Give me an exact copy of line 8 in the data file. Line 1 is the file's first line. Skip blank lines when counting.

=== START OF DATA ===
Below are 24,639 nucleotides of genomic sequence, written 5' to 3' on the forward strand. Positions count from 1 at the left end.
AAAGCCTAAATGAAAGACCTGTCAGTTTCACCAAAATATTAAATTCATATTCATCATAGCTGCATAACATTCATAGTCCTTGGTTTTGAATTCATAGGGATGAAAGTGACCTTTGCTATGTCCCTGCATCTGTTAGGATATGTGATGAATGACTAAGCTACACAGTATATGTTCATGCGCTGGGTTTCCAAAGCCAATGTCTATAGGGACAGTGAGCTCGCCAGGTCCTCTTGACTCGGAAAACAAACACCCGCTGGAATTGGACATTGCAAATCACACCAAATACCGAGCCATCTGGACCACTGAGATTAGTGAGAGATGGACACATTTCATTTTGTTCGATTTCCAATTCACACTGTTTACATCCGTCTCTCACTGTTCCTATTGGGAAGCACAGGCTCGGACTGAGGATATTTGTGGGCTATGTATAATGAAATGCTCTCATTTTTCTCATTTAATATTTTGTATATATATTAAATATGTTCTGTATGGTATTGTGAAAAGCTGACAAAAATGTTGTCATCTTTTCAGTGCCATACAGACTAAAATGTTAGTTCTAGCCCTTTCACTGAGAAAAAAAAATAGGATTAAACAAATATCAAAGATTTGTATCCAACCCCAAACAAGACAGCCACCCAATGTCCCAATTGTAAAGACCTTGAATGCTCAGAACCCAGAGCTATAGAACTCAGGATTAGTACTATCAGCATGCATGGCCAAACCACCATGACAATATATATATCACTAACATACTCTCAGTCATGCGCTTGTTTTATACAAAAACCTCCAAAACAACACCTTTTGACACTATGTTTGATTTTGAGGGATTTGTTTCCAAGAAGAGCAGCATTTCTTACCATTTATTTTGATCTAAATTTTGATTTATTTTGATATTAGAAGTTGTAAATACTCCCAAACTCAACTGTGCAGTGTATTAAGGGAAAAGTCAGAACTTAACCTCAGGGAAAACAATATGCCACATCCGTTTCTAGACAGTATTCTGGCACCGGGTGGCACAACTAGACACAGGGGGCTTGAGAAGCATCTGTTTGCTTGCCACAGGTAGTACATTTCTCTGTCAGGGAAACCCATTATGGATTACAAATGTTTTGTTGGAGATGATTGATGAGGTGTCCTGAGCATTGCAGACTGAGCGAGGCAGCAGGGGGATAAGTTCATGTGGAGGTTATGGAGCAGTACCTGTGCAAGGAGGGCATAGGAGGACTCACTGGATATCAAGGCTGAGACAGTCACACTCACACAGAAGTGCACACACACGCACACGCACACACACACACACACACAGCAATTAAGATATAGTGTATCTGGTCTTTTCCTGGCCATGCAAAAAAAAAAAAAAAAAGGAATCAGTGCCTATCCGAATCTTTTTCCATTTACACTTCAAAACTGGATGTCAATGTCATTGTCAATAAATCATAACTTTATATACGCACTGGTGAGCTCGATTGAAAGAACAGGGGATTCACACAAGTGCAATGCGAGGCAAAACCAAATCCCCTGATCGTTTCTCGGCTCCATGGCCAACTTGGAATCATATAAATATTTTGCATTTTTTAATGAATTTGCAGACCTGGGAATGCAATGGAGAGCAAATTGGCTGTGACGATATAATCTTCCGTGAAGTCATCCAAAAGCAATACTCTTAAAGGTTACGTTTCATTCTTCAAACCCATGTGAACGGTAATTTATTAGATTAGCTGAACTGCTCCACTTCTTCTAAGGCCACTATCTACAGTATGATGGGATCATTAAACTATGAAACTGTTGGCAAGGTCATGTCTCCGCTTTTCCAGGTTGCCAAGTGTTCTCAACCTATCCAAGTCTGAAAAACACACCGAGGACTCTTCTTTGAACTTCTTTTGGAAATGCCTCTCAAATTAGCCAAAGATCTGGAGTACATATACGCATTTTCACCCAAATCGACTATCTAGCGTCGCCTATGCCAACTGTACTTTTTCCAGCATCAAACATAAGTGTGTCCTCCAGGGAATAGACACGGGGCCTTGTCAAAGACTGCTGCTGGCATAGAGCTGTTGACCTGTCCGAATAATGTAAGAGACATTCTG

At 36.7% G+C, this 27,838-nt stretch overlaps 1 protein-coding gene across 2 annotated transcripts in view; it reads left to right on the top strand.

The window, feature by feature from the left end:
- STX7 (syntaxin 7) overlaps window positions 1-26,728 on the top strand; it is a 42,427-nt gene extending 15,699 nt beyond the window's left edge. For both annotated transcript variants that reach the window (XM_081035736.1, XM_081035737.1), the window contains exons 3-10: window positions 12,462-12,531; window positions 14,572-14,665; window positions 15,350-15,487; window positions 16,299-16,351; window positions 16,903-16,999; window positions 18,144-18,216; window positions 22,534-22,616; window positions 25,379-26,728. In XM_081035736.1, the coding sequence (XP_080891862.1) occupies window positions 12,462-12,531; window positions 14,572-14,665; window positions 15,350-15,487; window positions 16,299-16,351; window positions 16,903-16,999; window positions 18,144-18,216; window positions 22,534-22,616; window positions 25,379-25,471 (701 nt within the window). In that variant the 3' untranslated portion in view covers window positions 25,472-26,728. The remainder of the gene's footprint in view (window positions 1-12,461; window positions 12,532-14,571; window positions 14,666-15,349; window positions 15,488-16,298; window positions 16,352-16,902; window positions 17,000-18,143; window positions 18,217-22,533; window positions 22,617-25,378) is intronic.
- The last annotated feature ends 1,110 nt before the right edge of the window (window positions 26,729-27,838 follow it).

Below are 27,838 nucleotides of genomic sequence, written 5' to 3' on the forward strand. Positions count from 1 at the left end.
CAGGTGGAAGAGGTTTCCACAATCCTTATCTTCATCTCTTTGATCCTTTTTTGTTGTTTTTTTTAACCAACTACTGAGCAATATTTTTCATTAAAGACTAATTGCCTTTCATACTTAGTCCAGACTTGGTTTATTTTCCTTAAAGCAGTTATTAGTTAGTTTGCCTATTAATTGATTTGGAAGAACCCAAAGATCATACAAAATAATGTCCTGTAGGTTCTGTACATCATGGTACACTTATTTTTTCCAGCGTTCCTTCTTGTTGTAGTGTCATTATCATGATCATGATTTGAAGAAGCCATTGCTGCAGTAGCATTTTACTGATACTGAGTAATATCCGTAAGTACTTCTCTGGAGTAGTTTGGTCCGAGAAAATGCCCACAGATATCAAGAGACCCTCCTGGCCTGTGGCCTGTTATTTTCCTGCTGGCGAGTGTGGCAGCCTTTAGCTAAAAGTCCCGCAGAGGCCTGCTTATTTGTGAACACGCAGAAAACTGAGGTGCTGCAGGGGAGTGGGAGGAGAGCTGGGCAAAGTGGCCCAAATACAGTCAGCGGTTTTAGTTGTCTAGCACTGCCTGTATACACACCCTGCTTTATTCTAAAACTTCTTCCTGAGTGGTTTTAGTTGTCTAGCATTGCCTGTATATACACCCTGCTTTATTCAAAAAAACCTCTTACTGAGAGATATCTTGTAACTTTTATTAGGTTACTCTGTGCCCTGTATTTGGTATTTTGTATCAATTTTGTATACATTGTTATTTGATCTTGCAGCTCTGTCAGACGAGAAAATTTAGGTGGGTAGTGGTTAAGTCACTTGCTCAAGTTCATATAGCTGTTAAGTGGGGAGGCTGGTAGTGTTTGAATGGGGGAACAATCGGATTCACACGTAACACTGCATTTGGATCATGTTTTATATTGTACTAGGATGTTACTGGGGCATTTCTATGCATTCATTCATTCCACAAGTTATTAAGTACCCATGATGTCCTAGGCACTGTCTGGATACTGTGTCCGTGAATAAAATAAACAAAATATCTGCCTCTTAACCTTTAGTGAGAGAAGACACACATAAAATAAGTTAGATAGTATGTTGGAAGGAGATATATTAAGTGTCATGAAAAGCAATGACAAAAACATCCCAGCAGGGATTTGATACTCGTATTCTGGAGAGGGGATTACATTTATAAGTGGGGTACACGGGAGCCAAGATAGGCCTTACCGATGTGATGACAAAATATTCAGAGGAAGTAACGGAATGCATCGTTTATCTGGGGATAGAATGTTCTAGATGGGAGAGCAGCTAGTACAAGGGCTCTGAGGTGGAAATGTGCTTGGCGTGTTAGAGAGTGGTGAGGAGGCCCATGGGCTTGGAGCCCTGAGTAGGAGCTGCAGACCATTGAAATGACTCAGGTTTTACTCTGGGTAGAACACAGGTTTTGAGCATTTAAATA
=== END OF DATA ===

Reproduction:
CAGGTGGAAGAGGTTTCCACAATCCTTATCTTCATCTCTTTGATCCTTTTTTGTTGTTTTTTTTAACCAACTACTGAGCAATATTTTTCATTAAAGACTAATTGCCTTTCATACTTAGTCCAGACTTGGTTTATTTTCCTTAAAGCAGTTATTAGTTAGTTTGCCTATTAATTGATTTGGAAGAACCCAAAGATCATACAAAATAATGTCCTGTAGGTTCTGTACATCATGGTACACTTATTTTTTCCAGCGTTCCTTCTTGTTGTAGTGTCATTATCATGATCATGATTTGAAGAAGCCATTGCTGCAGTAGCATTTTACTGATACTGAGTAATATCCGTAAGTACTTCTCTGGAGTAGTTTGGTCCGAGAAAATGCCCACAGATATCAAGAGACCCTCCTGGCCTGTGGCCTGTTATTTTCCTGCTGGCGAGTGTGGCAGCCTTTAGCTAAAAGTCCCGCAGAGGCCTGCTTATTTGTGAACACGCAGAAAACTGAGGTGCTGCAGGGGAGTGGGAGGAGAGCTGGGCAAAGTGGCCCAAATACAGTCAGCGGTTTTAGTTGTCTAGCACTGCCTGTATACACACCCTGCTTTATTCTAAAACTTCTTCCTGAGTGGTTTTAGTTGTCTAGCATTGCCTGTATATACACCCTGCTTTATTCAAAAAAACCTCTTACTGAGAGATATCTTGTAACTTTTATTAGGTTACTCTGTGCCCTGTATTTGGTATTTTGTATCAATTTTGTATACATTGTTATTTGATCTTGCAGCTCTGTCAGACGAGAAAATTTAGGTGGGTAGTGGTTAAGTCACTTGCTCAAGTTCATATAGCTGTTAAGTGGGGAGGCTGGTAGTGTTTGAATGGGGGAACAATCGGATTCACACGTAACACTGCATTTGGATCATGTTTTATATTGTACTAGGATGTTACTGGGGCATTTCTATGCATTCATTCATTCCACAAGTTATTAAGTACCCATGATGTCCTAGGCACTGTCTGGATACTGTGTCCGTGAATAAAATAAACAAAATATCTGCCTCTTAACCTTTAGTGAGAGAAGACACACATAAAATAAGTTAGATAGTATGTTGGAAGGAGATATATTAAGTGTCATGAAAAGCAATGACAAAAACATCCCAGCAGGGATTTGATACTCGTATTCTGGAGAGGGGATTACATTTATAAGTGGGGTACACGGGAGCCAAGATAGGCCTTACCGATGTGATGACAAAATATTCAGAGGAAGTAACGGAATGCATCGTTTATCTGGGGATAGAATGTTCTAGATGGGAGAGCAGCTAGTACAAGGGCTCTGAGGTGGAAATGTGCTTGGCGTGTTAGAGAGTGGTGAGGAGGCCCATGGGCTTGGAGCCCTGAGTAGGAGCTGCAGACCATTGAAATGACTCAGGTTTTACTCTGGGTAGAACACAGGTTTTGAGCATTTAAATA